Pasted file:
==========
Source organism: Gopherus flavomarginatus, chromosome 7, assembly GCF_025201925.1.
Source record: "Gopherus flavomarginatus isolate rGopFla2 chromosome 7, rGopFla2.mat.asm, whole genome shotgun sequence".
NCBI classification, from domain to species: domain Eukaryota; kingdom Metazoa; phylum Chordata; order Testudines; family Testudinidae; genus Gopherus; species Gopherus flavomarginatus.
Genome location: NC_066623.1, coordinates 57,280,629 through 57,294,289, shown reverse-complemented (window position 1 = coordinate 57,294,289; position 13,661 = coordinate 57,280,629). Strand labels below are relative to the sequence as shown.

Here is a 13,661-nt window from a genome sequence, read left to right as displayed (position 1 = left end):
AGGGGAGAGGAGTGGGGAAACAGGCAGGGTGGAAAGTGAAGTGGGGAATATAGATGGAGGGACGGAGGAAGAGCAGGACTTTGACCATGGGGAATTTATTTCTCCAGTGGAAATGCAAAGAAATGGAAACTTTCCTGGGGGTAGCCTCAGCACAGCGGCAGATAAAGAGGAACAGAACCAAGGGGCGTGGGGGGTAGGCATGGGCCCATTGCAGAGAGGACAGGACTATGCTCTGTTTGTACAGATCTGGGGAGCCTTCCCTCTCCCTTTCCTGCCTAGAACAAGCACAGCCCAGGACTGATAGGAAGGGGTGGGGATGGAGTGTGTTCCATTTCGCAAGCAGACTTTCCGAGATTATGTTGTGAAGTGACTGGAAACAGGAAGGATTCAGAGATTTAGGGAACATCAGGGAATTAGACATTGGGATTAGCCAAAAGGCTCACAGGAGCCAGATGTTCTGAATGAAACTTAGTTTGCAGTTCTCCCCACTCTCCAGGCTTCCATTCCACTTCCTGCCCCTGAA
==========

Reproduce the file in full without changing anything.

Source organism: Gopherus flavomarginatus, chromosome 7, assembly GCF_025201925.1.
Source record: "Gopherus flavomarginatus isolate rGopFla2 chromosome 7, rGopFla2.mat.asm, whole genome shotgun sequence".
NCBI classification, from domain to species: domain Eukaryota; kingdom Metazoa; phylum Chordata; order Testudines; family Testudinidae; genus Gopherus; species Gopherus flavomarginatus.
Genome location: NC_066623.1, coordinates 57,280,629 through 57,294,289, shown reverse-complemented (window position 1 = coordinate 57,294,289; position 13,661 = coordinate 57,280,629). Strand labels below are relative to the sequence as shown.

Here is a 13,661-nt window from a genome sequence, read left to right as displayed (position 1 = left end):
AGGGGAGAGGAGTGGGGAAACAGGCAGGGTGGAAAGTGAAGTGGGGAATATAGATGGAGGGACGGAGGAAGAGCAGGACTTTGACCATGGGGAATTTATTTCTCCAGTGGAAATGCAAAGAAATGGAAACTTTCCTGGGGGTAGCCTCAGCACAGCGGCAGATAAAGAGGAACAGAACCAAGGGGCGTGGGGGGTAGGCATGGGCCCATTGCAGAGAGGACAGGACTATGCTCTGTTTGTACAGATCTGGGGAGCCTTCCCTCTCCCTTTCCTGCCTAGAACAAGCACAGCCCAGGACTGATAGGAAGGGGTGGGGATGGAGTGTGTTCCATTTCGCAAGCAGACTTTCCGAGATTATGTTGTGAAGTGACTGGAAACAGGAAGGATTCAGAGATTTAGGGAACATCAGGGAATTAGACATTGGGATTAGCCAAAAGGCTCACAGGAGCCAGATGTTCTGAATGAAACTTAGTTTGCAGTTCTCCCCACTCTCCAGGCTTCCATTCCACTTCCTGCCCCTGAA